[Read about the first phase here: preparing to write.]
The second stage, called the germination stage by Louise De Salvo Ph.D. in Writing as a Way of Healing, is a time “during which we gather and work on fragments of ideas, images, phrases, scenes, moments, lines, possibilities for plots, characters, settings. Sometimes we don’t quite know what we’re doing or where all this is leading. Sometimes we feel like we’re working haphazardly. Sometimes, though, we have a clearer conception.”
Know Your Own Personality
During the germination stage, my Type A personality wants to organize, and yet so much of what occurs to us during this time isn’t “organizable” yet. I used to follow advice I’d read to write down ideas on scraps of paper and stick them in a folder, but I soon found that my own personality hated that. I would open the file folder, see all those scribbled scraps on paper napkins and file cards and the backs of receipts—and it looked like chaos.
Chaos of any kind has never been conducive to writing for me. And yet, if you push yourself to organize during the germination phase, you are almost sure to derail any creative impulses trying to emerge.
Tips for a Successful Germination Phase
So is there a solution to getting through this phase and gleaning from it everything you need to start working on your novel or project? I suspect this is an individual matter, but for me, this is what works to keep me from derailing during this phrase:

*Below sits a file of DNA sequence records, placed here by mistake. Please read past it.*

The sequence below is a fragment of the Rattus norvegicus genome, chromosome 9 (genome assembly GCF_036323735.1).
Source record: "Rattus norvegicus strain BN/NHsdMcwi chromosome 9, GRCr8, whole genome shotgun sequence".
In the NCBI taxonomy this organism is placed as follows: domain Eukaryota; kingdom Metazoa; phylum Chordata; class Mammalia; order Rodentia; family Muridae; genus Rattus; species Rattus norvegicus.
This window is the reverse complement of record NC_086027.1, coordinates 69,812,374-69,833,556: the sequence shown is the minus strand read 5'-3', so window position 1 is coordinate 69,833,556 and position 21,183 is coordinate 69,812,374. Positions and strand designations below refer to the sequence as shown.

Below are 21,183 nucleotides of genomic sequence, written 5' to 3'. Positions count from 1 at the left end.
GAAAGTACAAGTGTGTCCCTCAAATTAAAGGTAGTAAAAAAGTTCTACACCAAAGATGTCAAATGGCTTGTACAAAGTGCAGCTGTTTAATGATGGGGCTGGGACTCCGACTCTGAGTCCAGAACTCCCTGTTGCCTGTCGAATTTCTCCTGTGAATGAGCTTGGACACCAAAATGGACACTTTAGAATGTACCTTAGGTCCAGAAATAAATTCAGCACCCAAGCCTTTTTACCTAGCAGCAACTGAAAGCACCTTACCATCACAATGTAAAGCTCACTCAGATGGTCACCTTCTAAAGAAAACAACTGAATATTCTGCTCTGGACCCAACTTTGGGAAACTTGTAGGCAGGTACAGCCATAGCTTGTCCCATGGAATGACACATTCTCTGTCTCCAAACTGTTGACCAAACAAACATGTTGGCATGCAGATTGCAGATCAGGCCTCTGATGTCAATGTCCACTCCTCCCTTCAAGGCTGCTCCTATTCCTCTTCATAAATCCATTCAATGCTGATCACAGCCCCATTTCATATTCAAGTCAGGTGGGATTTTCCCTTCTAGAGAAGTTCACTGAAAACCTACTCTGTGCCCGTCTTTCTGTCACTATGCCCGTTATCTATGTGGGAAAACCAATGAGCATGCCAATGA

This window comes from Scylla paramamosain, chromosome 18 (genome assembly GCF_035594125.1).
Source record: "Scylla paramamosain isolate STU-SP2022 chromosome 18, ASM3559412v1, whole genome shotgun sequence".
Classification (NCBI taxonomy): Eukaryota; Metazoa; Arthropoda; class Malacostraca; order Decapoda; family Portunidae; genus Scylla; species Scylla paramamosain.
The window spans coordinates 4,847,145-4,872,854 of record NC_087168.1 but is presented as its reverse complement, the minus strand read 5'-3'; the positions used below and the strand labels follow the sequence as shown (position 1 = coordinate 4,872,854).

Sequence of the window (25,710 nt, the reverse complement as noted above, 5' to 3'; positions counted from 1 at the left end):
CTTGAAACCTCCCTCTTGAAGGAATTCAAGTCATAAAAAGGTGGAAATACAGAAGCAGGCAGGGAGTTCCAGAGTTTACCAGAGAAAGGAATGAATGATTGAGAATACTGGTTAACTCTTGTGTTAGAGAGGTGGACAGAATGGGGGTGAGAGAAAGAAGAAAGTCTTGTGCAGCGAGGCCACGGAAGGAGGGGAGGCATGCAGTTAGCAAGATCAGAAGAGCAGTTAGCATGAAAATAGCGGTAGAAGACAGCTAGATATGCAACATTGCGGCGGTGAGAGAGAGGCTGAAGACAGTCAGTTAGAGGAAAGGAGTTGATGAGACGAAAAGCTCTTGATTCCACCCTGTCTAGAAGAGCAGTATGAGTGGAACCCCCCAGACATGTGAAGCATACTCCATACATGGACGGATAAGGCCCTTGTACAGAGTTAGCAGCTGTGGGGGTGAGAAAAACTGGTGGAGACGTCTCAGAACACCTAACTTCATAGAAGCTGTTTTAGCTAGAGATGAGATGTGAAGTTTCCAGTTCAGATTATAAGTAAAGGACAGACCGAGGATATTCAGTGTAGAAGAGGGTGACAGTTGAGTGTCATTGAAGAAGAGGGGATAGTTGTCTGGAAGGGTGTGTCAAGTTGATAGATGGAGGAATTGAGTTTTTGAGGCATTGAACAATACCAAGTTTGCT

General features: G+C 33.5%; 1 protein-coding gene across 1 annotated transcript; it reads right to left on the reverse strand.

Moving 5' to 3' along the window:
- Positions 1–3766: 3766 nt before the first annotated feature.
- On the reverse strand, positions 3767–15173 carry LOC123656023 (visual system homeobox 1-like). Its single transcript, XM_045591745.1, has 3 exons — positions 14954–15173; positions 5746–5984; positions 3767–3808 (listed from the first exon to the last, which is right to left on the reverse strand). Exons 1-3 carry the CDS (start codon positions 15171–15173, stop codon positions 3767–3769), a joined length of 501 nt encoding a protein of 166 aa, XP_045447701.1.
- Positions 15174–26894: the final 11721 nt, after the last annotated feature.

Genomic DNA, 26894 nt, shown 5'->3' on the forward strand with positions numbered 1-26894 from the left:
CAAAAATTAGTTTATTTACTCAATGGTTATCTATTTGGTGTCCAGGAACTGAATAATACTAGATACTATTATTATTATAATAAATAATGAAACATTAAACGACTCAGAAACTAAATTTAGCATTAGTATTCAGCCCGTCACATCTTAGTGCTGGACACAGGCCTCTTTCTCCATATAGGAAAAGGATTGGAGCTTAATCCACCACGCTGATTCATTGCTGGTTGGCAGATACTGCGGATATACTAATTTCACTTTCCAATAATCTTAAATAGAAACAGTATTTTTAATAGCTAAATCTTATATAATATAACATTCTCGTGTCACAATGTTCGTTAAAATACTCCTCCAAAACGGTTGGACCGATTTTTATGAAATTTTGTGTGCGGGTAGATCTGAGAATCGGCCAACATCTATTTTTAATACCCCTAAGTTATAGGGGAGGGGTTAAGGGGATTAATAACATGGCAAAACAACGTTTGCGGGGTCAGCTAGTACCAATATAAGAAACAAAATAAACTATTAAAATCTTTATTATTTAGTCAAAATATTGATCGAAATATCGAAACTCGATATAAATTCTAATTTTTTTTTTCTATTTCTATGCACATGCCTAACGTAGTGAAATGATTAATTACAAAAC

1. Follow your urges to read. They will come at such odd moments. You’ll be sorting through junk mail or paying bills, and suddenly you see a flyer on how to save on your water bill. Although ninety-nine percent of the time you pitch this junk unread, today you feel the nudge to read it. Pay attention to your urges to read. I have thus found careers for certain characters, plot twists and whole subplots, and clues for mysteries. The germination stage is a wonderful time to browse in museums, art galleries, antique shops, flea markets, and other places where you can let your mind and eyes roam. Watch what snags your attention and make note of it.
2. If you feel you must organize (like I do), get a three-ring notebook and those colored divider tabs. (This method has served me well through forty-seven books.) Make sections for book and chapter titles, character, plot ideas, setting, dialogue, and whatever else you’re collecting. Continue to write things on scraps of paper as they come to you, but after you have several scraps, sit down with your notebook and add the information behind the correct colored tab. (Scotch taping the scrap to a page is quick and easy.) Is it a snippet of dialogue you overheard on the bus that is just perfect? Transfer it to the dialogue section. Did you find an odd fact about 1940s mail carriers? Put it in the character section. Is it a bizarre thing that someone did that you saw in the newspaper? Add it to the plot section. None of this is written down in any order, but as your sections fatten with ideas, your mind will (quite unconsciously) start to sort it out and make connections. In a later stage, when you go through the various sections of notes, you’ll be amazed at the ideas that will have begun to gel. (That’s in the working stage, which we’ll talk about next.)
The germination stage can be such an exciting, fun time, but it comes with some frustrations. Look at the purpose of this stage, then balance it against your own personality and way of working. After some time–and it’s different for every person and every project–you’ll be ready to move on to the next stage.
[By the way, I'm skimming the surface of the material in De Salvo's book. If this rings true for you, I'd encourage you to get her book.]